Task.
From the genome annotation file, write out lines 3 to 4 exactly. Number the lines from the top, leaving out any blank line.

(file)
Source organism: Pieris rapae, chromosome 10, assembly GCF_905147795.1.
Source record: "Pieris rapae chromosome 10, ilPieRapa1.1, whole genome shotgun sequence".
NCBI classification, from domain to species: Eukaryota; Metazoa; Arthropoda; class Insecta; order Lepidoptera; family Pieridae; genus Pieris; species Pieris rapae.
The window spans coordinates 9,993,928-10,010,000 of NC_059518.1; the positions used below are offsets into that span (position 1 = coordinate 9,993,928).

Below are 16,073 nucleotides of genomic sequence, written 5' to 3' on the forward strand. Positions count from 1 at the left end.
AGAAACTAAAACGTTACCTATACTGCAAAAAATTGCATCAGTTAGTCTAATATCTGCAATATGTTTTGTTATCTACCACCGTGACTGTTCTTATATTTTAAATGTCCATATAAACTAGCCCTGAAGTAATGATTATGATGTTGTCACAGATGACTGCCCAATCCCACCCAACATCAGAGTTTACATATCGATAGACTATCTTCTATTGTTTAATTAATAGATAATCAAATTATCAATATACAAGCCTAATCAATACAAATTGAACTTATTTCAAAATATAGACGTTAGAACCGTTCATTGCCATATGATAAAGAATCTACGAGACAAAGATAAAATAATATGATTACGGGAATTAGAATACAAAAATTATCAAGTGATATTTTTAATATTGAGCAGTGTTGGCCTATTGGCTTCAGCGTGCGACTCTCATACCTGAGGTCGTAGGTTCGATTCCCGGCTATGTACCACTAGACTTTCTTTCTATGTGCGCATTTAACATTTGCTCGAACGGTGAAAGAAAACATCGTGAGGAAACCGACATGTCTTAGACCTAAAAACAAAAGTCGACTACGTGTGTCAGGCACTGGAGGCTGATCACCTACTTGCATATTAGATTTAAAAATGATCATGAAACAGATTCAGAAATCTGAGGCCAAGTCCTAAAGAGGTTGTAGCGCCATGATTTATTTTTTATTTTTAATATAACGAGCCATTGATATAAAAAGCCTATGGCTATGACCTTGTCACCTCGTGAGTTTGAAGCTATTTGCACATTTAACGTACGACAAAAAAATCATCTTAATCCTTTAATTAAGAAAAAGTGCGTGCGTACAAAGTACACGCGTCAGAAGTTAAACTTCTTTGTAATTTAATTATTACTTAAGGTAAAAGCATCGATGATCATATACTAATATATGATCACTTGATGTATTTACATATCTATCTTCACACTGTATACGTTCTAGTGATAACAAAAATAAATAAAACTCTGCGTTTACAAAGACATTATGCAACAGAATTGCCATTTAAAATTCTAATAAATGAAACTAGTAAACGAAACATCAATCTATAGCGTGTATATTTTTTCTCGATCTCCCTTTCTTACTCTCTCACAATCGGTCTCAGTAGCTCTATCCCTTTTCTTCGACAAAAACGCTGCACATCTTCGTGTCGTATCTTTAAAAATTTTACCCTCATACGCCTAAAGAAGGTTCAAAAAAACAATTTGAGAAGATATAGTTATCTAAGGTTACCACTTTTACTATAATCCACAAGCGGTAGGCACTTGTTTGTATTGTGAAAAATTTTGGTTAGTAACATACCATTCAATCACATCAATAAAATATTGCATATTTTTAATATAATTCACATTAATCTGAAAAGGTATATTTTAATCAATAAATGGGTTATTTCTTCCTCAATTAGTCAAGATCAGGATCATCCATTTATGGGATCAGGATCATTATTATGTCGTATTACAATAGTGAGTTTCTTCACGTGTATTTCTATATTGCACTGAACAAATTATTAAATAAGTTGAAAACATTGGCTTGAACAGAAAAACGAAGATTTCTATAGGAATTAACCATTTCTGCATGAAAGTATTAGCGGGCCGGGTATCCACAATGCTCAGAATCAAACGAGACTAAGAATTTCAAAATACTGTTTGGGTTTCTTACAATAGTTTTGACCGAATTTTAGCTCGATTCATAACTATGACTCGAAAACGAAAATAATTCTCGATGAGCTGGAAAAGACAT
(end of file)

NCBI classification, from domain to species: Eukaryota; Metazoa; Arthropoda; class Insecta; order Lepidoptera; family Pieridae; genus Pieris; species Pieris rapae.
The window spans coordinates 9,993,928-10,010,000 of NC_059518.1; the positions used below are offsets into that span (position 1 = coordinate 9,993,928).